Process Optimization – Controlling non-value-added factors up to mixing

Think Grain Think Feed organized first session of Process Optimization webinar on 28th May with Mr M. Kanagaraj – a renowned Feed Milling expert who has trained more than 1,000 feed mill professionals from integrators, commercial feed manufacturers and others in the South Asian sub-continent. Renowned experts including Mr RathanakarShetty(RS), Director, Ace Feeds; Mr Balaji Sundraraman(BS), CEO, RGS Feeds and Mr Rajiv Kr. Taneja(RT), Head of Feed & Oil, Buhler India joined the webinar as speakers. The 90-minute session was attended by 307 attendees from 19 countries. Below is the summary of the discussion.
What are the non-value-added activities in a feed mill?
RS: Converting raw material to the end product by using resources is value addition but wastage happening during the process also utilizes the same resources which brings no value and is defined as non-value-added activities in the process. Eliminating these non-value additions can bring better efficiency and product quality too.
Non-value-additions like labor, complexity in system with too much documentation, space management in the warehouse, material handling system, lack of trained labor, excess or shortage of labor, etc. would lead to poor quality of raw material and end-product and reduce the overall efficiency of the feed mill. This can be avoided with proper planning.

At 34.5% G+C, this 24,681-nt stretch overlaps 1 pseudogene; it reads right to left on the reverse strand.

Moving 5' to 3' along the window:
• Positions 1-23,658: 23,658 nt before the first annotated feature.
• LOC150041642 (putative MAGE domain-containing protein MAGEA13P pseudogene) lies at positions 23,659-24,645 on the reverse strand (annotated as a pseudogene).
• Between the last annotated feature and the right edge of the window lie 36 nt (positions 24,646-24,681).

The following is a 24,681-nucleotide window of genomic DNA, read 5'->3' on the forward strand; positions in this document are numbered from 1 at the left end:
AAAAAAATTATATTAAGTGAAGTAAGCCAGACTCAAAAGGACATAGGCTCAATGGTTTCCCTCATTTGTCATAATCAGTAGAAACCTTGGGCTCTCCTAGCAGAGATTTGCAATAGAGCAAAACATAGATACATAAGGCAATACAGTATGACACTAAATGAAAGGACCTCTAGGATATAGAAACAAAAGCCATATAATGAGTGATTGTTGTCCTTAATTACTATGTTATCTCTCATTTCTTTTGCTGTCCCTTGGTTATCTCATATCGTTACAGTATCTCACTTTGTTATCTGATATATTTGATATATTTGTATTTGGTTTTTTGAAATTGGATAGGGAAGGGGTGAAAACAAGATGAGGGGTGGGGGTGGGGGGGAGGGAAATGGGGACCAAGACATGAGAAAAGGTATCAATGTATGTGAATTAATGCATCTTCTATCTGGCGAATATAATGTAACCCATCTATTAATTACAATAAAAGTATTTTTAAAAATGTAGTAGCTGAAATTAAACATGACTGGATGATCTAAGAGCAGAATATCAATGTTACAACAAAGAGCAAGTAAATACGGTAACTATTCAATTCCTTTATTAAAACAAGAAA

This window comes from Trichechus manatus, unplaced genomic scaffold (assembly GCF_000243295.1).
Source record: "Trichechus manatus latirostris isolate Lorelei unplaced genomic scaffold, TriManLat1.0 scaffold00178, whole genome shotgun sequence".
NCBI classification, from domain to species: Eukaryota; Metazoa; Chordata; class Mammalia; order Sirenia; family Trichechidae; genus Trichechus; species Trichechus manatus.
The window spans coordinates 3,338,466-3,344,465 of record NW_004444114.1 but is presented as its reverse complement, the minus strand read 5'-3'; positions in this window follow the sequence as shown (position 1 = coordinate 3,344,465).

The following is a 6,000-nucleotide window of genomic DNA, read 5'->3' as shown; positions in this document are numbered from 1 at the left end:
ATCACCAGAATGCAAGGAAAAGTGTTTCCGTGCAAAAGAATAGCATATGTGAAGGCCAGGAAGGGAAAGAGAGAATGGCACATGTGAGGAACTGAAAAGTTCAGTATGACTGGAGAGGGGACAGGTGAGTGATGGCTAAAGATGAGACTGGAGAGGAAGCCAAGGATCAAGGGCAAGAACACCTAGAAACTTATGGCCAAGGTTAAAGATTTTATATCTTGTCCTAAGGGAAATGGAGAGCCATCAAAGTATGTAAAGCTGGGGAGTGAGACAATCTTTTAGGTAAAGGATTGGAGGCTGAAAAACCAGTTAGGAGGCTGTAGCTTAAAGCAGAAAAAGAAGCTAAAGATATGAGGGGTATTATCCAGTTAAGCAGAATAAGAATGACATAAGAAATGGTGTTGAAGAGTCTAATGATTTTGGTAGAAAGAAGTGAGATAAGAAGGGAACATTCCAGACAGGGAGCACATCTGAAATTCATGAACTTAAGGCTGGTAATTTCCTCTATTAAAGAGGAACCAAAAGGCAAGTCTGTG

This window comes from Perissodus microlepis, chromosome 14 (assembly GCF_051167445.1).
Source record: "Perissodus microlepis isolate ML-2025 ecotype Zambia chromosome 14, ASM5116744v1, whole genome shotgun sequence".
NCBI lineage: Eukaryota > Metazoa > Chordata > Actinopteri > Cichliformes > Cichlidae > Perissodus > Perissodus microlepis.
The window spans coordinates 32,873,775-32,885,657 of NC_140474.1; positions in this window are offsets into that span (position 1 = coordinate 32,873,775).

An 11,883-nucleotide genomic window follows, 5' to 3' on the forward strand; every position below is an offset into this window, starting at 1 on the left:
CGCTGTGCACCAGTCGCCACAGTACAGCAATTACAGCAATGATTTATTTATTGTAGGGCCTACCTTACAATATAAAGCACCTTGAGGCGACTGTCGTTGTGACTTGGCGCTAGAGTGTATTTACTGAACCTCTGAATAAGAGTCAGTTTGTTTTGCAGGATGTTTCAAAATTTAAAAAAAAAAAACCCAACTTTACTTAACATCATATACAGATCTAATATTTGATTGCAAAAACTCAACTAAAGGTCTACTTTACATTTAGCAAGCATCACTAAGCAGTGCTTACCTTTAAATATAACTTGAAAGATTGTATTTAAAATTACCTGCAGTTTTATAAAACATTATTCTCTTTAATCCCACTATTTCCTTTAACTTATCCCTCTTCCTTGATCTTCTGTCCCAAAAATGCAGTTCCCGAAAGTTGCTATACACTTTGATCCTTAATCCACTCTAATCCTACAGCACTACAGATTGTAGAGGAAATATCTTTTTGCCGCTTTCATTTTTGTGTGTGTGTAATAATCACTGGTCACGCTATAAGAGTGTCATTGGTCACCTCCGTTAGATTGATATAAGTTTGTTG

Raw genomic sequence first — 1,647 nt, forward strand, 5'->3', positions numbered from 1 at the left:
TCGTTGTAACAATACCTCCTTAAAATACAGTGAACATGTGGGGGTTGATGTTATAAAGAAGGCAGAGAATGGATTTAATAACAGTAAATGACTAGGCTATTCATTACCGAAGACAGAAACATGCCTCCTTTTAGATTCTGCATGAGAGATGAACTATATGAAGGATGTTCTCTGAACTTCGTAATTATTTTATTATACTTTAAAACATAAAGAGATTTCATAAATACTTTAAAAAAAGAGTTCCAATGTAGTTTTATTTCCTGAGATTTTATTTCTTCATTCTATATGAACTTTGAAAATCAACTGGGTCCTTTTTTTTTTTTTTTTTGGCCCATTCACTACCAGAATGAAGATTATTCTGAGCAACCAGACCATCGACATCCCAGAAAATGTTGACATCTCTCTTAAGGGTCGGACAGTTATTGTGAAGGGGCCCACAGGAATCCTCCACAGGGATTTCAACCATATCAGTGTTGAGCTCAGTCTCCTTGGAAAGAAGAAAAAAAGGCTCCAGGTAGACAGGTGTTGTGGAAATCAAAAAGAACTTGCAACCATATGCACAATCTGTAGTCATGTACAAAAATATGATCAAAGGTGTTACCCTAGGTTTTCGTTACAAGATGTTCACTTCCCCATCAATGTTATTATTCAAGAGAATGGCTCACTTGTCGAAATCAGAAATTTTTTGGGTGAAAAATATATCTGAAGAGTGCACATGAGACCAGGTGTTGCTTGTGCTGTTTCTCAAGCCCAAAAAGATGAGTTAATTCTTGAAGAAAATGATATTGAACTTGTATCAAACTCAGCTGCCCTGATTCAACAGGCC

Inventory – If there is shortage of raw material then production is held up and capacity utilization is not up to the mark due to which all fixed and variable cost multiplies. The thumb rule for the capacity utilization is unloading capacity. It should be higher than intake capacity, which should be higher than batching, it should be higher than the grinding and mixing and that should be more than the pelleting. If the thumb rule is followed properly then the succeeding process won’t be held up because of the non-supply of flow of material from the previous system.
Over-production in hammer mills – If mixer is not able to handle the capacity of the hammer mill, then the hammer mill would run idle which would be a wastage of energy with more wear and tear to the machine, etc. This can be avoided by finetuning the hammer mill capacity.
Production scheduling – Without proper scheduling, a greater number of changeovers or number of products produced in a day would require more time gap which is again a wastage.
There are many benefits of process optimization, one of the most important is consistency. Consistency brings predictability and with predictability, planning can be done with minute details.
What are the challenges in managing the inventory in a manner that it should not exceed but also a minimum inventory level is maintained?